Wednesday, March 16, 2005

Bush Defies General Accounting Office: Green Light for Propaganda

David M. Walker, a Republican, and Comptroller General of the United States is not happy with how the Bush Administration has been issuing propaganda disguised as news.

As has been reported:
Comptroller General David Walker of the GAO said Monday that his agency is "disappointed by the administration's actions" in telling agency heads to ignore the GAO, the investigative arm of Congress.

"This is not just a legal issue, it's also an ethical matter," Walker said. "The taxpayers have a right to know when the government is trying to influence them with their own money."
You see there is a little problem here. The Administration has been, according to the General Accounting Office, violating the law.

And this is not the first time this Administration has been taken to task about violation of laws preventing the dissemination of government propaganda.

One year ago this issue came up surrounding the Medicare drug bill, according to the New York Times:
Federal law prohibits the use of federal money for "publicity or propaganda purposes" not authorized by Congress. The accounting office has found that federal agencies violated this restriction when they disseminated editorials and newspaper articles written by the government without identifying the source.

The accounting office said the administration's misuse of federal money "also constitutes a violation of the Antideficiency Act," which prohibits spending in excess of appropriations. Under the law, the secretary of health and human services, Tommy G. Thompson, must report the violation to Congress and the president, with "a statement of actions taken" to prevent a recurrence.

The Antideficiency Act, derived from a law passed in 1870, is one of the major statutes by which Congress exercises its constitutional control of the purse.
And let me try to recall....what were those words that President George W. Bush said on his Inauguration? Did it go something like this:
I do solemnly swear (or affirm) that I will faithfully execute the office of President of the United States, and will to the best of my ability, preserve, protect, and defend the Constitution of the United States.
And what did President Bush say about this gross violation of laws by his administration? How about this:
President George W. Bush said on Wednesday the U.S. government's practice of sending packaged news stories to local television stations was legal and he had no plans to stop it.

(This image is courtesy of The Visitations Band done by the Athens, Georgia, artist Eric Hernandez and Mike Turner. Plaudits to them for the artwork and thanks for allowing me to run with it!)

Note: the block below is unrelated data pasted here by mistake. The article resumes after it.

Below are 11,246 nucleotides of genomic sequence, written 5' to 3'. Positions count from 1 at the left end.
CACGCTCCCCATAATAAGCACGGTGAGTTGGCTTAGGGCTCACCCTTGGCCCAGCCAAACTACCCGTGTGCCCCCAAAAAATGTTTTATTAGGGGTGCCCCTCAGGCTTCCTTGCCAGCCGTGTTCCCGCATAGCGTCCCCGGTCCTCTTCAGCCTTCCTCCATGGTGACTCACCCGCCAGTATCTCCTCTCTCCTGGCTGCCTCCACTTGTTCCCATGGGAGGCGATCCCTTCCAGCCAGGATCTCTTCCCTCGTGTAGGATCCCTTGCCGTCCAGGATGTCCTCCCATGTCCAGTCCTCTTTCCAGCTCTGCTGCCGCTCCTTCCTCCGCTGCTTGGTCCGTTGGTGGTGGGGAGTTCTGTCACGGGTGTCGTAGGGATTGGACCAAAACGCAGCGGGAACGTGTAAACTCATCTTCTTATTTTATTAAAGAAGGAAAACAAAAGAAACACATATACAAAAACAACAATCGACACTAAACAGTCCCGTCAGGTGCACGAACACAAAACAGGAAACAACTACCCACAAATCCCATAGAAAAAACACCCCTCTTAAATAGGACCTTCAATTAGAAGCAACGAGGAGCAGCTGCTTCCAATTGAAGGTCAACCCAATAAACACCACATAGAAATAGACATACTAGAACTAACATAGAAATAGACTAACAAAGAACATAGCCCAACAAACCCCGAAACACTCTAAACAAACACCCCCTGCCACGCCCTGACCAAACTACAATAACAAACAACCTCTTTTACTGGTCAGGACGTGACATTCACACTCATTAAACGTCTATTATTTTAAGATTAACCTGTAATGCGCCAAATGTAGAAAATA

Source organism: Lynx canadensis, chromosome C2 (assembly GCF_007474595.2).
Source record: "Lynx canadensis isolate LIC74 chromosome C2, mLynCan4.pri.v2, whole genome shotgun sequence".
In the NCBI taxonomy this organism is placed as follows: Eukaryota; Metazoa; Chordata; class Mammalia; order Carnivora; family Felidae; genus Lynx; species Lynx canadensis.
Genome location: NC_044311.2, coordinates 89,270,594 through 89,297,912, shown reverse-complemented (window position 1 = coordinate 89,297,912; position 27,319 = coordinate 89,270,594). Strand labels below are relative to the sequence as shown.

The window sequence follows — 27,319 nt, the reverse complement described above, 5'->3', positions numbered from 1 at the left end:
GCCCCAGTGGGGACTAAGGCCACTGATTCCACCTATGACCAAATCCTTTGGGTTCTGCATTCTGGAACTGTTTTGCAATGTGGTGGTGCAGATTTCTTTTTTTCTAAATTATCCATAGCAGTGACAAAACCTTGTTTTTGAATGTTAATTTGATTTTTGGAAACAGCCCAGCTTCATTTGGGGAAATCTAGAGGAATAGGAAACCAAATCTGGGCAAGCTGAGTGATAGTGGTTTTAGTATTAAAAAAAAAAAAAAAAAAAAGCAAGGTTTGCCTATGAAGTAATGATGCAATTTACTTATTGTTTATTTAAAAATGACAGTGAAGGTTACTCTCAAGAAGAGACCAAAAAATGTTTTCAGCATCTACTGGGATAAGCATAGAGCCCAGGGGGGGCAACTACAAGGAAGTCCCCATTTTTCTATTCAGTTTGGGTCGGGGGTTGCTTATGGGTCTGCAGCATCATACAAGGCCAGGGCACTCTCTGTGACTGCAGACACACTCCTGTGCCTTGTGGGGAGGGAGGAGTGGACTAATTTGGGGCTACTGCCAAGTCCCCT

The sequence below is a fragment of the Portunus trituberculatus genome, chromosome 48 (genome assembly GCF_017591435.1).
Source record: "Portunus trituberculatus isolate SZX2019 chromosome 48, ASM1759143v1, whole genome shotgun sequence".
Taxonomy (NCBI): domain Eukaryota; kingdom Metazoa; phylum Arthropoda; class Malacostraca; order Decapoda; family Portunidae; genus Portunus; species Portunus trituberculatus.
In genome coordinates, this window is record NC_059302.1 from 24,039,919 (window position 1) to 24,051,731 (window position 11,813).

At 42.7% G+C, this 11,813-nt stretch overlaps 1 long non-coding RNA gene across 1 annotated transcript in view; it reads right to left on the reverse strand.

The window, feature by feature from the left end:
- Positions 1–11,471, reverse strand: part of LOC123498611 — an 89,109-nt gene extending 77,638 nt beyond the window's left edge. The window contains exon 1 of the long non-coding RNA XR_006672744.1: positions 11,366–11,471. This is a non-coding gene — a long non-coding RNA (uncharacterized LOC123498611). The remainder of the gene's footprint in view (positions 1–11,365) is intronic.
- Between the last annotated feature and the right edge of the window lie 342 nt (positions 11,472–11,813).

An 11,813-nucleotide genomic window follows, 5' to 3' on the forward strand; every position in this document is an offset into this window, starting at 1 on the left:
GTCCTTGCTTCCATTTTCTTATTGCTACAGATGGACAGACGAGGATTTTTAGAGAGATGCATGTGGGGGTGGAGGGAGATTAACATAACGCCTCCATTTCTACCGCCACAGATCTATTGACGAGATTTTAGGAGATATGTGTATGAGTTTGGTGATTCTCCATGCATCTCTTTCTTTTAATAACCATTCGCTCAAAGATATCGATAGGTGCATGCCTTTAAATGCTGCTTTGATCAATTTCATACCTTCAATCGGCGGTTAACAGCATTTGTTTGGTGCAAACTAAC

His defense of the packages, which are designed to look like television news segments, came after they were deemed a form of covert propaganda by the Government Accountability Office watchdog agency.
Bush stated:

"There is a Justice Department opinion that says these -- these pieces -- are within the law, so long as they're based upon facts, not advocacy," the president told a news conference.
It was reported:
Bush said government agencies, such as the Agriculture and Defense Departments, had been producing such videos for a long time and that it was appropriate so long as they were "based upon a factual report."

He said it was up to the local news stations to disclose that the segments were produced by the government
However, not all elected officials agree with the President:
In a letter, Sen. Daniel Inouye, Democrat of Hawaii, asked the FCC to investigate the government-produced videos.

He called the airing of such videos without any attribution an "alarming practice."

"Not only does this lack of disclosure represent a serious breach of journalistic ethics, but it also seems to violate FCC rules requiring attribution of 'any political broadcast matter' or 'the discussion of a controversial issue of public importance,'" Inouye said.
Alexander Hamilton wrote about Presidential misbehavior. He stated in Federalist No. 65:
". . . those offences which proceed from the misconduct of public men, or, in other words, from the abuse or violation of some public trust. They are of a nature which may with peculiar propriety be denominated POLITICAL, as they relate chiefly to injuries done immediately to the society itself."
Or as James Madison explained:
". . . subject him to impeachment himself, if he suffers them to perpetrate with impunity high crimes or misdemeanors against the United States, or neglects to superintend their conduct, so as to check their excesses."
The President's action represent a wanton disregard of the law and the almost sacred relationship between government and the press for it is written:
Congress shall make no law respecting an establishment of religion, or prohibiting the free exercise thereof; or abridging the freedom of speech, or of the press; or the right of the people peaceably to assemble, and to petition the government for a redress of grievances.
The freedom of the press is so important that it is the First Amendment of the Bill of Rights that defends the press. This fact should not be lost upon any American. This President manipulates the Press, whether it be through phoney journalists in Press Conferences, funding journalists to write propaganda that appears as news, or even issuing propaganda paid for by the taxpayer to the news media.

I am saddened about what is happening to America!



Blogger Librarian 2 said...

Walker is a true American hero. History will prove him right.

7:55 AM  

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